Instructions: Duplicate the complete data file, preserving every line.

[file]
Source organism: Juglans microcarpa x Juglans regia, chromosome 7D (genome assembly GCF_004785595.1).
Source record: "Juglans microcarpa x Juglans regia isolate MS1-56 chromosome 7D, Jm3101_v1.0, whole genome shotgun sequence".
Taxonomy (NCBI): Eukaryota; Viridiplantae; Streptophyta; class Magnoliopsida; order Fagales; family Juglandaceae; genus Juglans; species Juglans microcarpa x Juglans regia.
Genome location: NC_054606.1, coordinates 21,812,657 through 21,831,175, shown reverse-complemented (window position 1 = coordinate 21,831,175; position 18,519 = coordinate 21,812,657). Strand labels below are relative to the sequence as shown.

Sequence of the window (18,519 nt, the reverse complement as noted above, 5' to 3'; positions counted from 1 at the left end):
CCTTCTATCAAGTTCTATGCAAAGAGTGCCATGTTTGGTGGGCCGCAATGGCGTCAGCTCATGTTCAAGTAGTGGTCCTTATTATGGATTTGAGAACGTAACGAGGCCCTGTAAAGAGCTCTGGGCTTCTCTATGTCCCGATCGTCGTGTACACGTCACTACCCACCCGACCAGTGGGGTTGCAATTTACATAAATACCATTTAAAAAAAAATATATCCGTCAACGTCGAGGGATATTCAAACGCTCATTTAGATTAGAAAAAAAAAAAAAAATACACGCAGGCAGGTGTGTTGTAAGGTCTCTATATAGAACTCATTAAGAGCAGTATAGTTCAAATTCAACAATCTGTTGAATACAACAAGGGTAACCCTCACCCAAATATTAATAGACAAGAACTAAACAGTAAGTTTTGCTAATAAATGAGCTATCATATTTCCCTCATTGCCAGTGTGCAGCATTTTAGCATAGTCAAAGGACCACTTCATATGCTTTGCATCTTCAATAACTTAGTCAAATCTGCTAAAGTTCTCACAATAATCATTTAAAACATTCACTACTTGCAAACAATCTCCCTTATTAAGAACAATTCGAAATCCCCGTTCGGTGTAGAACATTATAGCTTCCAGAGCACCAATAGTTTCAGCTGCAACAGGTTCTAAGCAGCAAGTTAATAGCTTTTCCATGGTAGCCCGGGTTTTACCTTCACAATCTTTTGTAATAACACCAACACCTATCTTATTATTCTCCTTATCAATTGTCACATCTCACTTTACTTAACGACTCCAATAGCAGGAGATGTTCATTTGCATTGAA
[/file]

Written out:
Source organism: Juglans microcarpa x Juglans regia, chromosome 7D (genome assembly GCF_004785595.1).
Source record: "Juglans microcarpa x Juglans regia isolate MS1-56 chromosome 7D, Jm3101_v1.0, whole genome shotgun sequence".
Taxonomy (NCBI): Eukaryota; Viridiplantae; Streptophyta; class Magnoliopsida; order Fagales; family Juglandaceae; genus Juglans; species Juglans microcarpa x Juglans regia.
Genome location: NC_054606.1, coordinates 21,812,657 through 21,831,175, shown reverse-complemented (window position 1 = coordinate 21,831,175; position 18,519 = coordinate 21,812,657). Strand labels below are relative to the sequence as shown.

Sequence of the window (18,519 nt, the reverse complement as noted above, 5' to 3'; positions counted from 1 at the left end):
CCTTCTATCAAGTTCTATGCAAAGAGTGCCATGTTTGGTGGGCCGCAATGGCGTCAGCTCATGTTCAAGTAGTGGTCCTTATTATGGATTTGAGAACGTAACGAGGCCCTGTAAAGAGCTCTGGGCTTCTCTATGTCCCGATCGTCGTGTACACGTCACTACCCACCCGACCAGTGGGGTTGCAATTTACATAAATACCATTTAAAAAAAAATATATCCGTCAACGTCGAGGGATATTCAAACGCTCATTTAGATTAGAAAAAAAAAAAAAAATACACGCAGGCAGGTGTGTTGTAAGGTCTCTATATAGAACTCATTAAGAGCAGTATAGTTCAAATTCAACAATCTGTTGAATACAACAAGGGTAACCCTCACCCAAATATTAATAGACAAGAACTAAACAGTAAGTTTTGCTAATAAATGAGCTATCATATTTCCCTCATTGCCAGTGTGCAGCATTTTAGCATAGTCAAAGGACCACTTCATATGCTTTGCATCTTCAATAACTTAGTCAAATCTGCTAAAGTTCTCACAATAATCATTTAAAACATTCACTACTTGCAAACAATCTCCCTTATTAAGAACAATTCGAAATCCCCGTTCGGTGTAGAACATTATAGCTTCCAGAGCACCAATAGTTTCAGCTGCAACAGGTTCTAAGCAGCAAGTTAATAGCTTTTCCATGGTAGCCCGGGTTTTACCTTCACAATCTTTTGTAATAACACCAACACCTATCTTATTATTCTCCTTATCAATTGTCACATCTCACTTTACTTAACGACTCCAATAGCAGGAGATGTTCATTTGCATTGAA